Microsoft readies Silverlight 2 beta

Shedding new light on the company's Silverlight 2 browser plug-in technology, a Microsoft Corp. official wrote a blog post on Friday morning that emphasized RIA (rich Internet application) development capabilities planned for an upcoming beta release.

Scott Guthrie, general manager in Microsoft's developer division, provided a list of features planned for Silverlight 2 and the beta in his blog. A Microsoft representative subsequently described the blog as the most detail provided to date on Silverlight 2.

With the Silverlight platform, Microsoft is expected to tackle Adobe Systems Inc. and its popular Flash technology in the RIA space. Microsoft's Mix08 conference in Las Vegas in two weeks seems like the obvious place to introduce the beta, since Silverlight was the star attraction at the Mix07 conference last year. The Microsoft representative would not comment on whether this would actually be the case but did acknowledge plans to ship the beta during the first quarter of this year.

Featured in Version 2 is a cross-platform, cross-browser version of the .Net Framework, Guthrie said. Developers can write Silverlight applications using a .Net language, such as Visual Basic, C#, JavaScript, IronPython or IronRuby. Microsoft plans to ship support for developer/designer workflow and integration for Silverlight in its Visual Studio 2008 and Expression Studio tools.

The introduction of Silverlight 2, which had previously been named Silverlight 1.1, is critical to Microsoft as it battles Adobe, an analyst said.

"That's the one that uses the .Net Framework for programming so it can leverage all of Microsoft's developer tools," said Rob Helm, an analyst at Directions on Microsoft, an independent research firm. "Developer tools could become Microsoft's secret weapon," since many developers already are familiar with Visual Studio and .Net Framework, he said.

The 1.0 version of Silverlight has been more geared to video, while Silverlight 2 adds .Net development and transactional capabilities. To bolster RIA development, the Beta 1 release will include a Windows Presentation Foundation UI framework for building rich Web applications. It offers a "powerful" graphics and animation engine, plus support for higher-level capabilities, such as controls, layout management, data-binding and template skinning, Guthrie said.

The Beta 1 release is 4.3MB in size.

"Once Silverlight 2 is installed, you can browse the Web and automatically run rich Silverlight applications within your browser of choice," Guthrie said. This includes such browsers as Internet Explorer, Firefox, Safari and others.

Rich controls in the Silverlight 2 beta include core form controls, such as TextBox and RadioButton. Built-in layout management panels, such as Grid and Panel, are offered as well. Functionality controls like Calender and DatePicker, as well as data manipulation controls, are also part of the beta. "The built-in controls support a rich control templating model, which enables developers and designers to collaborate together to build highly polished solutions," Guthrie said.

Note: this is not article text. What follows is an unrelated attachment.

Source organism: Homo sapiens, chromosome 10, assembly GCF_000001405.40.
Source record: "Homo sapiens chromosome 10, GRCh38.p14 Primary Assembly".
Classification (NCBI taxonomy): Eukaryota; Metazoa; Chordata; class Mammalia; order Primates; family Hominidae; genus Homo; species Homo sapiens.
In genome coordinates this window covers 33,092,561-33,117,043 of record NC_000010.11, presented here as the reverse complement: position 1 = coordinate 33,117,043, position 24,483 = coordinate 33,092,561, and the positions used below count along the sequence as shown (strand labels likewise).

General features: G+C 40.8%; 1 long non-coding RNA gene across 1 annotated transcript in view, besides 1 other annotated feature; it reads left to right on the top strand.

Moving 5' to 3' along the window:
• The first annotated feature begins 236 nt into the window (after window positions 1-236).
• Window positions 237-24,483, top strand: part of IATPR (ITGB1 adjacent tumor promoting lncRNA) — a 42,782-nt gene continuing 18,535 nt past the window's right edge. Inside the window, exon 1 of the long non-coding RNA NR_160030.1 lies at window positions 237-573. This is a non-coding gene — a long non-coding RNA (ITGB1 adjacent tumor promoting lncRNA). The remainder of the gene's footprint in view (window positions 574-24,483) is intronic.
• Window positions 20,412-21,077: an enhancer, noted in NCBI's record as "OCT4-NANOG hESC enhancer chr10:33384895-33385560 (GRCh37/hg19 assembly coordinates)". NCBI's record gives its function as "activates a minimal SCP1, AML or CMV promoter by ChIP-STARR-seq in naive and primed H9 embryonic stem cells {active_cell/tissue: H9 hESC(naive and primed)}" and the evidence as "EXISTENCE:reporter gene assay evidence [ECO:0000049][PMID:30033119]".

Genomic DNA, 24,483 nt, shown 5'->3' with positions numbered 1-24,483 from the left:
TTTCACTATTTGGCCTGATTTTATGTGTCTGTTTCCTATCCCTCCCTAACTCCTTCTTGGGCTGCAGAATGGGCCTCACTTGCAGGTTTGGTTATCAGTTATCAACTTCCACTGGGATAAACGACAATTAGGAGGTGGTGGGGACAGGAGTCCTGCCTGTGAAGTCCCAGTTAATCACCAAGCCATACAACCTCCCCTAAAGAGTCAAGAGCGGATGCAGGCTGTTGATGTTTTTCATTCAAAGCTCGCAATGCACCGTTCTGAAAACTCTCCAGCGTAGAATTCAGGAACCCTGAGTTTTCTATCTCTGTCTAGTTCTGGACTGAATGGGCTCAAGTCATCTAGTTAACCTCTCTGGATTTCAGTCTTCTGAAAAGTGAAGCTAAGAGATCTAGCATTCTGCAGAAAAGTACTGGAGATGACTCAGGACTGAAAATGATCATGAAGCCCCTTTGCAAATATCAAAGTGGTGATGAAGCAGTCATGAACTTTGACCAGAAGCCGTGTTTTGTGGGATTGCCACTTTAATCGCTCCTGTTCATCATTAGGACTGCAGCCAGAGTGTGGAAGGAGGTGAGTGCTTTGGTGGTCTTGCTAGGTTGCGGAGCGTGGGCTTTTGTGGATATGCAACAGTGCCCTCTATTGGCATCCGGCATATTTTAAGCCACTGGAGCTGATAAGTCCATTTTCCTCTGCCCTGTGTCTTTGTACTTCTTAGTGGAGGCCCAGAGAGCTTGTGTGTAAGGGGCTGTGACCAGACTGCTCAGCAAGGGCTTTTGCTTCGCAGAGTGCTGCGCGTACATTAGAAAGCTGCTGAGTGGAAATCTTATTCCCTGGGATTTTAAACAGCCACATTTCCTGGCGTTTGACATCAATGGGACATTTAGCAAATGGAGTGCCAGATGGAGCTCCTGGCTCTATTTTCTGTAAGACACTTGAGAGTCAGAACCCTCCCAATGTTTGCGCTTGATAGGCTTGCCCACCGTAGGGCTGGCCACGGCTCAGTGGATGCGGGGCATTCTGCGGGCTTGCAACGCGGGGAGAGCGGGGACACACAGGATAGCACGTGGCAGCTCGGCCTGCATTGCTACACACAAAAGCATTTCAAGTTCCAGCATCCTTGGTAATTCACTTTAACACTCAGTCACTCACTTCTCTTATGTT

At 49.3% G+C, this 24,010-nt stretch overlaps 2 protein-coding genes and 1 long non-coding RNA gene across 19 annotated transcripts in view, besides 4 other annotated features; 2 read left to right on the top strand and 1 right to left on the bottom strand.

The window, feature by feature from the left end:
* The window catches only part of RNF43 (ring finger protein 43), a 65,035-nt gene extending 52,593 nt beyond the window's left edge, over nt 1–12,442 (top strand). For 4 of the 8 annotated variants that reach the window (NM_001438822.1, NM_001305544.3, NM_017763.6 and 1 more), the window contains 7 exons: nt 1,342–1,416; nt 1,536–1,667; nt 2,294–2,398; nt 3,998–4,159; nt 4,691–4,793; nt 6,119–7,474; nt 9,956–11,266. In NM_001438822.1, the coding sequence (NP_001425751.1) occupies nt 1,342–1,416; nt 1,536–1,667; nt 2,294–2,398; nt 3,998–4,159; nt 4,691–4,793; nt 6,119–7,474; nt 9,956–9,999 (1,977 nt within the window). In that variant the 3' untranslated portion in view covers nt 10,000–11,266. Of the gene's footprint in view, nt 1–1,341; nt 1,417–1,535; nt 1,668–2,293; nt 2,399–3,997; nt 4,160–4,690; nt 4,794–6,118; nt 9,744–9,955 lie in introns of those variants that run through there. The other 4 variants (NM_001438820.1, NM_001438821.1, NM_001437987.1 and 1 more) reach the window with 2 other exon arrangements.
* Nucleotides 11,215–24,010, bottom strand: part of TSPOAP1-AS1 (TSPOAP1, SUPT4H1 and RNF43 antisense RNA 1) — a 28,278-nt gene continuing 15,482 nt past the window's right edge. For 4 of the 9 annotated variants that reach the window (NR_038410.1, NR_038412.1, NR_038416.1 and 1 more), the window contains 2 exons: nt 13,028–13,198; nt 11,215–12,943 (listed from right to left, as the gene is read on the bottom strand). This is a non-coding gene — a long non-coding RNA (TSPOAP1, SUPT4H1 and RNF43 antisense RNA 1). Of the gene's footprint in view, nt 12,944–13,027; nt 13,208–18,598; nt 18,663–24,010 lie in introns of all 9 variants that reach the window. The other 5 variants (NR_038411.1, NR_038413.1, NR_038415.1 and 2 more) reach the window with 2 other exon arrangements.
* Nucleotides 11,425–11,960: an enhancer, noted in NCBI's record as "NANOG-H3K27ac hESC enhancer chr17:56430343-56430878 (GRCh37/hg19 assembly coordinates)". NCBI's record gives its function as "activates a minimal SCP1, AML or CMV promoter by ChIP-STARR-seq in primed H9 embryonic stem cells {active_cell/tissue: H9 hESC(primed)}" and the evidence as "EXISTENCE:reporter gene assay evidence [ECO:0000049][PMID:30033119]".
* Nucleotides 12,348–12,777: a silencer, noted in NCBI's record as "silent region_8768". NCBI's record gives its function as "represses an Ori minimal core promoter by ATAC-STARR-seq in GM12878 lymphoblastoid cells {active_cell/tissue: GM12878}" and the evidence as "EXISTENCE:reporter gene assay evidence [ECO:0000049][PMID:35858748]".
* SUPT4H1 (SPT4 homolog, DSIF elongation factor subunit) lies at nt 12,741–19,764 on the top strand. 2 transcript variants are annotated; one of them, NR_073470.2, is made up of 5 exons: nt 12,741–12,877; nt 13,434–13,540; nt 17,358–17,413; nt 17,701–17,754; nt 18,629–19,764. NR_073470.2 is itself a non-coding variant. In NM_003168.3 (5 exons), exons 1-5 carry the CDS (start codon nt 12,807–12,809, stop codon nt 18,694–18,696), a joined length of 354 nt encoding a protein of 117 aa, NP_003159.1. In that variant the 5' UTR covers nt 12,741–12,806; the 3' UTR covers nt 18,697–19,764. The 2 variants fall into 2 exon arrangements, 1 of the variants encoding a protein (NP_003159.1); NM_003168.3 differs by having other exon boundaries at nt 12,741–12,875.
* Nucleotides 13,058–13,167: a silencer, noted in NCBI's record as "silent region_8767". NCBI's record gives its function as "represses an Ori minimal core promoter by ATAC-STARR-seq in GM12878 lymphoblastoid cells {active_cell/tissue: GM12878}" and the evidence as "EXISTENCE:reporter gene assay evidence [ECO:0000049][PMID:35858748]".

For networking, Silverlight 2 backs REST (Representational State Transfer), WS-* and SOAP, as well RSS, POX and HTTP services. Cross-domain network access in Silverlight 2 enables Silverlight clients to directly access resources and data from resources on the Web. Built-in sockets networking is also included in the beta release.

Silverlight 2 features a rich .Net base class library of functionality, such as collections, generics threading, globalization, XML and local storage. Rich APIs in the product enable HTML DOM/JavaScript integration with .Net code.

Also featured is Microsoft's LINQ (Language Integrated Query) technology, which provides native query syntax for C# and Visual Basic, and LINQ to XML library support. This enables easy transformation and querying of data, Guthrie said. Local data caching and storage support are highlighted as well in Silverlight 2.

.Net APIs in Silverlight "are a compatible subset of the full .Net Framework," Guthrie said.

"Silverlight 2 does not require the .Net Framework to be installed on a computer in order to run. The Silverlight setup download includes everything necessary to enable all the above features (and more we'll be talking about shortly) on a vanilla Mac OSX or Windows machine," Guthrie said.

Silverlight 2 applications can be migrated to become desktop applications by using Windows Presentation Foundation and the full .Net framework.

This story, "Microsoft readies Silverlight 2 beta" was originally published by InfoWorld.

Copyright © 2008 IDG Communications, Inc.

7 inconvenient truths about the hybrid work trend
Shop Tech Products at Amazon